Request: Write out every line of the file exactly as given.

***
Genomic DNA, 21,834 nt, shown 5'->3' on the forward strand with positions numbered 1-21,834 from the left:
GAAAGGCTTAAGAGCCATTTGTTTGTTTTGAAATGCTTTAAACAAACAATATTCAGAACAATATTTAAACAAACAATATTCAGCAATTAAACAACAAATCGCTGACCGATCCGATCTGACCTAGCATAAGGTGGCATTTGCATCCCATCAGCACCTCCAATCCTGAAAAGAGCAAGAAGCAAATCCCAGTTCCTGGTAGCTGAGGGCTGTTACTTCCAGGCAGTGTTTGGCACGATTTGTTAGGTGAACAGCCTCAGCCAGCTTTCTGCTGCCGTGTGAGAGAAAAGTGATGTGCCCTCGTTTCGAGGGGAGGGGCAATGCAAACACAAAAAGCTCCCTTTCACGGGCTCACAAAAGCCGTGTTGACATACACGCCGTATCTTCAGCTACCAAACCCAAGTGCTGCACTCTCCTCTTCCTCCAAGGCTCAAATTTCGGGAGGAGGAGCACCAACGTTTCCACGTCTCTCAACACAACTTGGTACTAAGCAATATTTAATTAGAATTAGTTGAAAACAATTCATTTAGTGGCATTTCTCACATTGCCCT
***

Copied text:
Genomic DNA, 21,834 nt, shown 5'->3' on the forward strand with positions numbered 1-21,834 from the left:
GAAAGGCTTAAGAGCCATTTGTTTGTTTTGAAATGCTTTAAACAAACAATATTCAGAACAATATTTAAACAAACAATATTCAGCAATTAAACAACAAATCGCTGACCGATCCGATCTGACCTAGCATAAGGTGGCATTTGCATCCCATCAGCACCTCCAATCCTGAAAAGAGCAAGAAGCAAATCCCAGTTCCTGGTAGCTGAGGGCTGTTACTTCCAGGCAGTGTTTGGCACGATTTGTTAGGTGAACAGCCTCAGCCAGCTTTCTGCTGCCGTGTGAGAGAAAAGTGATGTGCCCTCGTTTCGAGGGGAGGGGCAATGCAAACACAAAAAGCTCCCTTTCACGGGCTCACAAAAGCCGTGTTGACATACACGCCGTATCTTCAGCTACCAAACCCAAGTGCTGCACTCTCCTCTTCCTCCAAGGCTCAAATTTCGGGAGGAGGAGCACCAACGTTTCCACGTCTCTCAACACAACTTGGTACTAAGCAATATTTAATTAGAATTAGTTGAAAACAATTCATTTAGTGGCATTTCTCACATTGCCCT